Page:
For the gym that has everything, and for the space that could become a superb training area – a tool that gives great bang for the buck and takes up modest space: handles on chains, staple equipment for me.
Most exercises that involve body suspension are situated in stable structures – pull-ups, chin-ups, dips, that kind of thing. There are also bodyweight exercises situated in stable structures which could become suspension activities with the right structure – push-ups, inverse flys, scapular retraction and depression exercises.
When these exercises are performed correctly in unstable environments, the benefits are exponential. The direct demand and load are increased, plus the instability introduces new angles of force and makes new demands on both large and very small muscle groups. By nature, core strength must develop in order to perform, and overall muscular coordination must develop as well.
Enter handles hung on chains. These are more versatile than their more glamorous cousin – the rings – because they can easily be adjusted into every possibly degree of proximity to one another, and their level of suspension from the floor can easily be manipulated as well. They’re not just fixed into a ceiling beam for time immemorial. You can move them as often as you like, even during a work out.
You’ll need either one 6′ length of chain or two 3′ lengths of chain just heavy enough to support your bodyweight (which means they can be surprisingly thin, thanks to modern chain technology), four to six carabiners, and two handles.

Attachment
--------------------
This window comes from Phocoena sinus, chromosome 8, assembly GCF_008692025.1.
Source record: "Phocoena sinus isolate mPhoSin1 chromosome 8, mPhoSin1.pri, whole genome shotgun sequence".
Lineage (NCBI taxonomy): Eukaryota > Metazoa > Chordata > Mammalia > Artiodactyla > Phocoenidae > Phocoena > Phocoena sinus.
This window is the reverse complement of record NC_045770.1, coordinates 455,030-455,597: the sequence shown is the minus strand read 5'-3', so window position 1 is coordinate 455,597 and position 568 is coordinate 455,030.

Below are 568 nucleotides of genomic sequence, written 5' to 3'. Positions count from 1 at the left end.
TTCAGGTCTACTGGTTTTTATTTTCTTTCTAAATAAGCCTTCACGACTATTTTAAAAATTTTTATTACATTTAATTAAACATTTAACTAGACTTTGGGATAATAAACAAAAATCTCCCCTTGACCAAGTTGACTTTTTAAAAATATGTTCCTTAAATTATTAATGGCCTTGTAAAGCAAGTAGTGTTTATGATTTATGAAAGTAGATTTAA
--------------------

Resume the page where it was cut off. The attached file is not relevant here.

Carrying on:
You have some selection to decide on with handles. While they’ll likely be flat rods across your palm, you can choose whether to have square, round or strap tops. I prefer the kind in which the handle rolls freely over a strap loop; they’re the most unstable, lightweight, and inexpensive.
Now the fun begins. You’ll get ideas the more you play with them. Drape them over a racked Olympic bar for push-ups. Try adjusting their height, and go from a doubled length to single. Put your feet up on a ball for truly unstable decline push-ups. The two lengths are handy for this, but you can also drape the 6′ chain and secure it just at the bar with carabiners as well (that’s what I did in my video below).
Wrap a chain around a chin-up bar, then attach the handles, for destabilized pull-ups. Enjoy the full range of motion this affords your wrist-elbow-shoulder joint paths.
If you’ve been hankering for rings, chains can be a satisfying alternative to get you by until you save up the dough and come up with the permanent space them. The destabilized training style can be a great base for the rings as well.
You’ll find there’s always room in your home gym for these handles. And when you go to someone else’s gym, they can go with you, too.